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Beginner’s Guide to Blockchain in the Internet of Things (IoT)

Last Updated on February 29, 2024 by Ameer Hamza

Blockchain technology and the Internet of Things are arguably the most revolutionary innovations of the 21st Century. While IoT has not achieved the same level of adoption as blockchain, its potential has proven to be highly disruptive in many sectors. However, while blockchain and IoT are impressive innovations on their own, their merger is set to become one of the most powerful deployments in recent years.

What is Blockchain Technology?

Blockchain technology is a digital ledger that records transactions and distributes them across the network. One of the most significant features of blockchain technology is its immutability. This means that data cannot be altered on the blockchain network once it is added. This feature helps prevent data manipulation.

There are generally two forms of blockchain technology: public and private blockchains. A public blockchain network does not restrict membership. Hence, every person can have access to the transaction data stored in a public blockchain. However, private blockchains are more restrictive. They are used by companies that prefer to run a permission system to keep their data private.

What is IoT?

The Internet of Things is an interconnection of devices that ultimately communicate with one another. It is a network of objects (referred to as “things”) embedded in sensors to exchange data. Currently, there are over 17 billion IoT devices in the world, and this number is set to get bigger in the coming years.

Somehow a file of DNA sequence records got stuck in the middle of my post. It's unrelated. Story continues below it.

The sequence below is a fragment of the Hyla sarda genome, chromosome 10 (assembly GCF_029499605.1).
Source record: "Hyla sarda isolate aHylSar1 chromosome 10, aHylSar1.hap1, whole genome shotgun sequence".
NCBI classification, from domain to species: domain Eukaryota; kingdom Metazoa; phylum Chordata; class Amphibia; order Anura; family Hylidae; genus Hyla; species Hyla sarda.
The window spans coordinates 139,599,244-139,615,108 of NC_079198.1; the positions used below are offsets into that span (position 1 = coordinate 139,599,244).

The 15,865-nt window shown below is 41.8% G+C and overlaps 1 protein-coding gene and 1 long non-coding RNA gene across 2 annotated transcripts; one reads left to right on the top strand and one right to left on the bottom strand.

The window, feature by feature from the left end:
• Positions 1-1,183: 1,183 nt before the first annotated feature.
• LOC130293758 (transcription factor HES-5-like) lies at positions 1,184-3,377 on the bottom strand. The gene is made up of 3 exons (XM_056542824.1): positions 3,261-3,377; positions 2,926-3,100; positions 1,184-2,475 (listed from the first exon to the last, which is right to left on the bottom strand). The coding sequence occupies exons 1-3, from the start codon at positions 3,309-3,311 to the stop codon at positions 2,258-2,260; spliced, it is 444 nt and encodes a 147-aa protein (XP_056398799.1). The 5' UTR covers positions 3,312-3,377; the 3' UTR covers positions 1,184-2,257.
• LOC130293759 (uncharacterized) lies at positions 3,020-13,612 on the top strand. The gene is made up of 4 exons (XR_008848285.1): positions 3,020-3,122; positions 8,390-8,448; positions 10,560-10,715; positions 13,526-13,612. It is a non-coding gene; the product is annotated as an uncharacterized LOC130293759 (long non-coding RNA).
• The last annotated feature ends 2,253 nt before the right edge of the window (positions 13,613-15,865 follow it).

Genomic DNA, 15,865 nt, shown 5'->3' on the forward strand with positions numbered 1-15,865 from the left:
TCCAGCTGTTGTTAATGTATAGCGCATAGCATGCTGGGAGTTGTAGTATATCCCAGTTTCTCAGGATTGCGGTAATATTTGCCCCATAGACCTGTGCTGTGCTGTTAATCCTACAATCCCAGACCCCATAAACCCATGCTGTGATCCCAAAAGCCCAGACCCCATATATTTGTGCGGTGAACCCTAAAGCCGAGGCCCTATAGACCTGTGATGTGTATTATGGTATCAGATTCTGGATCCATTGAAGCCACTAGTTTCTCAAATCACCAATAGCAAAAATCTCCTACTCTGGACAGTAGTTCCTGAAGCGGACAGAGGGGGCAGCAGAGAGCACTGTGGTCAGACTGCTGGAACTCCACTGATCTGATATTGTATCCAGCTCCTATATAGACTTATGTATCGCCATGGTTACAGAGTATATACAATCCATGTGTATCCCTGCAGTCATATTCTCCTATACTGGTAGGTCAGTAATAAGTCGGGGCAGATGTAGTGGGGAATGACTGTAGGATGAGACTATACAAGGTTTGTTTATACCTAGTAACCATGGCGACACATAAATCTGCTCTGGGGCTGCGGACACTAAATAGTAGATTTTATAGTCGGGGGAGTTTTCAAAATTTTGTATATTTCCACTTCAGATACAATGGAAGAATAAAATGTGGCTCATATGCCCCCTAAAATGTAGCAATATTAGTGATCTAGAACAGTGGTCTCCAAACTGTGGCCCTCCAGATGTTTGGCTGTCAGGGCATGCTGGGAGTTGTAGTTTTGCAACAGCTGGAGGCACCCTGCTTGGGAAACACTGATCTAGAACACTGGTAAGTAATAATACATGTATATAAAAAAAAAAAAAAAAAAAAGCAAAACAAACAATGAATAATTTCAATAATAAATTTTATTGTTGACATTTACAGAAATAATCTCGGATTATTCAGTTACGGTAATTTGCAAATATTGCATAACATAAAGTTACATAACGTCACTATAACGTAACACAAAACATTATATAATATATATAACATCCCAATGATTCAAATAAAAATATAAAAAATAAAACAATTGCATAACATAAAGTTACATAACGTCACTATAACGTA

One of the primary utilities of IoT is the seamless communication it provides. Today, devices can promptly exchange data and perform highly sophisticated functions through the IoT network. For instance, your Apple watch can track your heart rate and daily steps because it is built on the basis of IoT functionalities.

Blockchain and IoT: The Convergence

The combination of blockchain technology and IoT will undoubtedly be revolutionary. Of course, the merger of both technologies will involve the incorporation of blockchain features into the IoT network. So, for instance, while the IoT network continues to enable data exchange, blockchain can be deployed to ensure that all data can be traced and verified.

One of the most significant shortcomings of IoT is that it is highly susceptible to hackers. IoT networks operate as a central point of communication. This makes the network susceptible to hack attacks. IoT deployments like medical wearables can be subjected to such attacks. This can lead to drastic information leaks and even loss of lives. However, blockchain can reduce IoT’s security vulnerabilities by providing an additional layer of security.

Possible deployments of blockchain in IoT include supply chain operations and smart home networks. Concerning supply chain operations, blockchain technology can ensure that the data retrieved in real-time by the IoT network is unalterable. This will enhance trust in the supply chain system.

Conclusion

The integration of blockchain technology in IoT systems holds numerous benefits for many industries. As IoT investment continues to get bigger, more stakeholders will likely explore the option of merging blockchain’s utility with IoT’s functionality.

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